I was told I misused the word respective in the sentence 'If bilingual, please list the respective languages.'

My understanding is that the word points to the prior mentioned subjects. Here's a definition:

respective adjective [ attrib. ] belonging or relating separately to each of two or more people or things : they chatted about their respective childhoods.

So I struggle to see how I used the word incorrectly when the question asked to have the listing of the languages spoken by those who are bilingual. Please explain how I misused it and how I can use it correctly.

  • 3
    American Heritage Dictionary says: adj. "Relating to two or more persons or things regarded individually; particular: successful in their respective fields. You might have said, "If bilingual, please list the relevant languages." Or, "If bilingual, please list the pertinent languages."
    – JLG
    Commented Oct 4, 2012 at 20:55
  • Thank you. So 'respective' would need to be used when there are two clearly outlined prior subjects it's referring to? Commented Oct 4, 2012 at 21:00
  • Not exactly. It means that your subjects may have two (or more) different things that they each relate to separately. These links give a couple of more examples: uhv.edu/ac/newsletters/writing/grammartip2008.03.25.htm sentence.yourdictionary.com/respective
    – JLG
    Commented Oct 4, 2012 at 21:06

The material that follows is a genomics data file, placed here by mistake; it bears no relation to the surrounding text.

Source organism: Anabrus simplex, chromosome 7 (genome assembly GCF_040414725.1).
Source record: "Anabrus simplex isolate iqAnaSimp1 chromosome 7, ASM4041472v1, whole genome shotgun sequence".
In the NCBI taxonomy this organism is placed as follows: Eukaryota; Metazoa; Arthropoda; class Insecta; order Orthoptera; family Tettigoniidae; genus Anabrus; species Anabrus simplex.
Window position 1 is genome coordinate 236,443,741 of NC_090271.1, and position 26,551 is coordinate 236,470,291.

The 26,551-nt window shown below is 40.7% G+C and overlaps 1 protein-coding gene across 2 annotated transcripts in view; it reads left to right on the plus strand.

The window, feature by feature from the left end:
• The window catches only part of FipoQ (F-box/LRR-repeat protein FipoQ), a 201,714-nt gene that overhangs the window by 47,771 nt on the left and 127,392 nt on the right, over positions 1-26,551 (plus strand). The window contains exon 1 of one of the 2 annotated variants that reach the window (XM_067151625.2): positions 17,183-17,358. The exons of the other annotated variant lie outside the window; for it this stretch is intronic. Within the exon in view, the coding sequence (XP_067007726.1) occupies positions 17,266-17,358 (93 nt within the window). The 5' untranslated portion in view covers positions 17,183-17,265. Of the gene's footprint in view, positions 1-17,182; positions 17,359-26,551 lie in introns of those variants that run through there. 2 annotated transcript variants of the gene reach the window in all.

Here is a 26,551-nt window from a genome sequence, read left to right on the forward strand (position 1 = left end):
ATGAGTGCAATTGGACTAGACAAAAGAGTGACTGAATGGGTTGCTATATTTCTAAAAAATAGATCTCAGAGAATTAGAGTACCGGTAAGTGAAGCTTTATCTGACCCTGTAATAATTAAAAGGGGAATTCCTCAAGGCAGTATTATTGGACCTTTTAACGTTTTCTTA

• This is really General Reference, and I've voted to close accordingly. But, @Warren, you're right that in most contexts, respective applies to multiple previously-mentioned referents, that have clearly-identifiable associated attributes. JLG's successful in their respective fields example is slightly different, in that neither the people nor their fields might have been explicitly enumerated previously, but the principle is that the connection between thing and respective thing should be clear for any individual case. Commented Oct 4, 2012 at 21:08
  • 2
    ...as in "Neither my mother nor my father is a native speaker of English. Their native tongues are Estonian and Ukrainian respectively". Without the word respectively, it's possible (though, I admit, unlikely) that you just happened to list the languages in that order, but that in fact your mother (first listed) is the one whose native tongue is Ukrainian (second listed). Commented Oct 4, 2012 at 21:16